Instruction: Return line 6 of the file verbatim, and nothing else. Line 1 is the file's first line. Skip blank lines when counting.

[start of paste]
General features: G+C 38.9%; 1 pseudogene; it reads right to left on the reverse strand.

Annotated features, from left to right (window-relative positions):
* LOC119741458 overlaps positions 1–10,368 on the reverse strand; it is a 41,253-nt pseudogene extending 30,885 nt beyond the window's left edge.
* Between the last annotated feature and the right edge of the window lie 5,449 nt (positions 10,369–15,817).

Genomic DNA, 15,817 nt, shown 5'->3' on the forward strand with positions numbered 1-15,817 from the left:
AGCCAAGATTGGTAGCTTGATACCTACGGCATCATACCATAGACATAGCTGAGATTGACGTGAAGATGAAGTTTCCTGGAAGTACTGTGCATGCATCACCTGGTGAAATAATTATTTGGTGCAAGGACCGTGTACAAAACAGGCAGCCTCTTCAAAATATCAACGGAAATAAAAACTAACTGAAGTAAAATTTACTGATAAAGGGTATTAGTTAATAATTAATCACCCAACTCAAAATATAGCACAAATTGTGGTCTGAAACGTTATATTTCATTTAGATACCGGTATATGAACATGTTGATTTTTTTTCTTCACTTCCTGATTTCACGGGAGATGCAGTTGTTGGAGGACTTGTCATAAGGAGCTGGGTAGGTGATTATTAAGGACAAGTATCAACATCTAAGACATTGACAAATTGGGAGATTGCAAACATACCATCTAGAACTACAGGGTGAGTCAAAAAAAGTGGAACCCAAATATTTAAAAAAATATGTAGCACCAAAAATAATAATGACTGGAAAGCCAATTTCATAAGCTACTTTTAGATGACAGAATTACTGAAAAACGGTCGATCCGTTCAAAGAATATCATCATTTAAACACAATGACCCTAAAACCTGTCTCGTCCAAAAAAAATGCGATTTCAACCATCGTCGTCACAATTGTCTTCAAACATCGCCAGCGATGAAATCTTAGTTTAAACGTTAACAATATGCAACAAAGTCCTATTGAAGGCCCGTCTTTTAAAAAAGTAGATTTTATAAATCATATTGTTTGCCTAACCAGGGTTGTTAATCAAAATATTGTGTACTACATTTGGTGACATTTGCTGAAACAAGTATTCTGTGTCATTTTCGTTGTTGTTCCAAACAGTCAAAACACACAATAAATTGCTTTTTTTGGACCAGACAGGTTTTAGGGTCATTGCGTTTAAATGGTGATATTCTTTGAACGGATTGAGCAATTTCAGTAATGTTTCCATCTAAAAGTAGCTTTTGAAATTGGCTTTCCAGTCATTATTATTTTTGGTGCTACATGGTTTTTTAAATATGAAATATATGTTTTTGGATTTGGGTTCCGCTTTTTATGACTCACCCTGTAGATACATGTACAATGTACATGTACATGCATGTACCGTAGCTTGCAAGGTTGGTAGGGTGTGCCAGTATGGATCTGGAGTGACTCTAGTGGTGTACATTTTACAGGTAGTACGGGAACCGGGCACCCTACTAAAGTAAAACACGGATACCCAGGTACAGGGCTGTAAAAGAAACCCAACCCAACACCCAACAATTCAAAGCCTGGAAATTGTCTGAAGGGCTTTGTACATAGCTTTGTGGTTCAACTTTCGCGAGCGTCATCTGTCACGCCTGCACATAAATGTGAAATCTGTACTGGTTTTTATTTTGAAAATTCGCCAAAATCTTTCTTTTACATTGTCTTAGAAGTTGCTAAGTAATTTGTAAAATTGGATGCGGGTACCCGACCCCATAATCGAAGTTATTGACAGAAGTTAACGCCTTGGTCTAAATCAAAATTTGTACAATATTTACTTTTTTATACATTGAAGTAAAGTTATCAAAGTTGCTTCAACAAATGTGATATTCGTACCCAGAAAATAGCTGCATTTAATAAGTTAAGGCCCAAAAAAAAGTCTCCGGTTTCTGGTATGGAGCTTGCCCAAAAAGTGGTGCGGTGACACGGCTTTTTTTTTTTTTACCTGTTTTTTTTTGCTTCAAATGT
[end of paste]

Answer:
AGCCAAGATTGGTAGCTTGATACCTACGGCATCATACCATAGACATAGCTGAGATTGACGTGAAGATGAAGTTTCCTGGAAGTACTGTGCATGCATCACCTGGTGAAATAATTATTTGGTGCAAGGACCGTGTACAAAACAGGCAGCCTCTTCAAAATATCAACGGAAATAAAAACTAACTGAAGTAAAATTTACTGATAAAGGGTATTAGTTAATAATTAATCACCCAACTCAAAATATAGCACAAATTGTGGTCTGAAACGTTATATTTCATTTAGATACCGGTATATGAACATGTTGATTTTTTTTCTTCACTTCCTGATTTCACGGGAGATGCAGTTGTTGGAGGACTTGTCATAAGGAGCTGGGTAGGTGATTATTAAGGACAAGTATCAACATCTAAGACATTGACAAATTGGGAGATTGCAAACATACCATCTAGAACTACAGGGTGAGTCAAAAAAAGTGGAACCCAAATATTTAAAAAAATATGTAGCACCAAAAATAATAATGACTGGAAAGCCAATTTCATAAGCTACTTTTAGATGACAGAATTACTGAAAAACGGTCGATCCGTTCAAAGAATATCATCATTTAAACACAATGACCCTAAAACCTGTCTCGTCCAAAAAAAATGCGATTTCAACCATCGTCGTCACAATTGTCTTCAAACATCGCCAGCGATGAAATCTTAGTTTAAACGTTAACAATATGCAACAAAGTCCTATTGAAGGCCCGTCTTTTAAAAAAGTAGATTTTATAAATCATATTGTTTGCCTAACCAGGGTTGTTAATCAAAATATTGTGTACTACATTTGGTGACATTTGCTGAAACAAGTATTCTGTGTCATTTTCGTTGTTGTTCCAAACAGTCAAAACACACAATAAATTGCTTTTTTTGGACCAGACAGGTTTTAGGGTCATTGCGTTTAAATGGTGATATTCTTTGAACGGATTGAGCAATTTCAGTAATGTTTCCATCTAAAAGTAGCTTTTGAAATTGGCTTTCCAGTCATTATTATTTTTGGTGCTACATGGTTTTTTAAATATGAAATATATGTTTTTGGATTTGGGTTCCGCTTTTTATGACTCACCCTGTAGATACATGTACAATGTACATGTACATGCATGTACCGTAGCTTGCAAGGTTGGTAGGGTGTGCCAGTATGGATCTGGAGTGACTCTAGTGGTGTACATTTTACAGGTAGTACGGGAACCGGGCACCCTACTAAAGTAAAACACGGATACCCAGGTACAGGGCTGTAAAAGAAACCCAACCCAACACCCAACAATTCAAAGCCTGGAAATTGTCTGAAGGGCTTTGTACATAGCTTTGTGGTTCAACTTTCGCGAGCGTCATCTGTCACGCCTGCACATAAATGTGAAATCTGTACTGGTTTTTATTTTGAAAATTCGCCAAAATCTTTCTTTTACATTGTCTTAGAAGTTGCTAAGTAATTTGTAAAATTGGATGCGGGTACCCGACCCCATAATCGAAGTTATTGACAGAAGTTAACGCCTTGGTCTAAATCAAAATTTGTACAATATTTACTTTTTTATACATTGAAGTAAAGTTATCAAAGTTGCTTCAACAAATGTGATATTCGTACCCAGAAAATAGCTGCATTTAATAAGTTAAGGCCCAAAAAAAAGTCTCCGGTTTCTGGTATGGAGCTTGCCCAAAAAGTGGTGCGGTGACACGGCTTTTTTTTTTTTTACCTGTTTTTTTTTGCTTCAAATGT